By Patricia Rivera
Who would have thought that cannabis and cookies go so well together; 13-year-old Danielle Lei, did. This Girl Scout sold 117 boxes of cookies within two hours of setting up her stand outside of The Green Cross medical marijuana dispensary in San Francisco.
With the prices of Girl Scout cookies going up to $5 in Northern California and Hawaii, making them the highest priced Girl Scout Cookies in the U.S. , the young sellers have had to come up with savvy ways and places to sell their product. Lei and her mother found that people with munchies tend to buy things to munch on, hence supply and demand.
This business savvy little girl has found a connection between the effects of marijuana and the product she is pushing. The council of the Girl Scouts of Northern California said in a statement that it issues safety guidelines, but does not dictate where sales can be held.
“We respect that individual sales and booth decisions will vary for different families and within the context of their communities,” said the council to CBS News.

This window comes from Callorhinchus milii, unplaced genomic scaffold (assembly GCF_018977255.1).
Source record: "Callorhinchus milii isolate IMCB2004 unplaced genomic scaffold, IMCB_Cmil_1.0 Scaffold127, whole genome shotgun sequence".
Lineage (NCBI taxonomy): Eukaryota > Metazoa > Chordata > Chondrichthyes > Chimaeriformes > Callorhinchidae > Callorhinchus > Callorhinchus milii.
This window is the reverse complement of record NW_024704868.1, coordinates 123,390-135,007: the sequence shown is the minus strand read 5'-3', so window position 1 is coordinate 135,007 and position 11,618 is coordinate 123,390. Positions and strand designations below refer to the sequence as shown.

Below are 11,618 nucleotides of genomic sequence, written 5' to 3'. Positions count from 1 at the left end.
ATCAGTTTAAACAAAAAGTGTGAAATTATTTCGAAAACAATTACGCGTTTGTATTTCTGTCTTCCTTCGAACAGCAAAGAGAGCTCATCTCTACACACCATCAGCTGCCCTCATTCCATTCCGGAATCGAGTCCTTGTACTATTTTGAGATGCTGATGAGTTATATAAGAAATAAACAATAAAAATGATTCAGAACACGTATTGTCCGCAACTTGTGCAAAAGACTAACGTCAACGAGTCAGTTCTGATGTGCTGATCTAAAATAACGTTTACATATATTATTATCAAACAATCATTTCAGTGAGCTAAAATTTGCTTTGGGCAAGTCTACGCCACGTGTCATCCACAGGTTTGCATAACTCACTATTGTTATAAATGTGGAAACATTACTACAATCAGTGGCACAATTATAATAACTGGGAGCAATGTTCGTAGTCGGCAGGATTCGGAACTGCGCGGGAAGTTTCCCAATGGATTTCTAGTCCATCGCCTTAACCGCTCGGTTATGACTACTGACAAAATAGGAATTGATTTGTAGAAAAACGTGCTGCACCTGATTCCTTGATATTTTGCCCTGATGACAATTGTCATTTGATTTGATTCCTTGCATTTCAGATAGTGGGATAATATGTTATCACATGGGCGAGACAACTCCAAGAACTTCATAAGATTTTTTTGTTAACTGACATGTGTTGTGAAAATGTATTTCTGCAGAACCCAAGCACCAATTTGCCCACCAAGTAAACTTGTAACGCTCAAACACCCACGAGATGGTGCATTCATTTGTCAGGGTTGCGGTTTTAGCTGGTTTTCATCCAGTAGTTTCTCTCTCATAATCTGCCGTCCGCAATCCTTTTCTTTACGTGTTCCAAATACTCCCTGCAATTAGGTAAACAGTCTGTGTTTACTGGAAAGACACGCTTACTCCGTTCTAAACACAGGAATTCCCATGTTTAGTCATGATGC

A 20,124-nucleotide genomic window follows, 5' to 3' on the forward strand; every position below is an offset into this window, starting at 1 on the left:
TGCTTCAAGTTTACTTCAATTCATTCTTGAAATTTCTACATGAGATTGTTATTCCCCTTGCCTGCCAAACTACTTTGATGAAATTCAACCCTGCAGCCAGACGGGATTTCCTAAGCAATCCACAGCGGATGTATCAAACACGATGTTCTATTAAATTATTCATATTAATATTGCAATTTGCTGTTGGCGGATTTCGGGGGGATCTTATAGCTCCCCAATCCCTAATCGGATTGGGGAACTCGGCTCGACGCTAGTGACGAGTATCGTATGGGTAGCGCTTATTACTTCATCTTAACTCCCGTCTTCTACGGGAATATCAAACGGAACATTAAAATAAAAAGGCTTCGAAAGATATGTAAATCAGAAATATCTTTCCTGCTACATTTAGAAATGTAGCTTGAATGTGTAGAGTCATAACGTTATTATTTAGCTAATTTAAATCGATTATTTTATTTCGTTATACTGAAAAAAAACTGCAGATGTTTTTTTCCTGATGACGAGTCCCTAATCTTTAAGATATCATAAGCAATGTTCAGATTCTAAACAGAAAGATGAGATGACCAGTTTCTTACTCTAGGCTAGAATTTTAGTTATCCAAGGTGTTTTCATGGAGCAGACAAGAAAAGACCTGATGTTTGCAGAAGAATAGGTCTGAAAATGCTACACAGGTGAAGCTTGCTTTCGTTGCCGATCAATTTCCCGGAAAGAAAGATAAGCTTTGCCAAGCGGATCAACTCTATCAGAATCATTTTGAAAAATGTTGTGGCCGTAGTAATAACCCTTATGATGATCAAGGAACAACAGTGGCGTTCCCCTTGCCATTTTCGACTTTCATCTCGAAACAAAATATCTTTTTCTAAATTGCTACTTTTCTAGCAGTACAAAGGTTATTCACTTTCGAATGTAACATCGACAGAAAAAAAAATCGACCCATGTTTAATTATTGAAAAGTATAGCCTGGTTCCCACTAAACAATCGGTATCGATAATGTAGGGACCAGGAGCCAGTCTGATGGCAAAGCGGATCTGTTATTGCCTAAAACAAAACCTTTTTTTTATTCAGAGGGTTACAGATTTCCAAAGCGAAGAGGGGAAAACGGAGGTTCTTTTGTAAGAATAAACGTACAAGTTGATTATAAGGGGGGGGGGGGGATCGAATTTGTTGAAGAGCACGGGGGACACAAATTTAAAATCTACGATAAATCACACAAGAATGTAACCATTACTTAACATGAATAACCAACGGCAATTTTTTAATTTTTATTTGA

That leaves the decision up to the families on where they choose to sell their goods. It shouldn’t be an issue since the Girl Scouts are not inside of the dispensaries nor are they buying pot or making any kind of exchange, other than cookies and money.
Colorado is new to the legalization of marijuana and has opted to not let their Girl Scouts sell cookies outside of bars, liquor stores, and dispensaries. It just doesn’t make sense, why must those places be deprived of the famously delicious cookies?
The Girl Scouts have one mission and that is to sell their cookies. It should not matter where they choose to sell as long as their parents deem the place safe and girls are supervised, then the location should not matter. Other parents have decided that setting up shop outside of dispensaries is a great way sell their cookies. Heidi Carney and her 8-year-old daughter have also opted to sell cookies outside of cannabis shops.
“For me, this isn’t anything controversial,” said Heidi Carney [Z1] to CBS News. “It’s medication. It’s no different than standing in front of a Walgreens or a CVS.”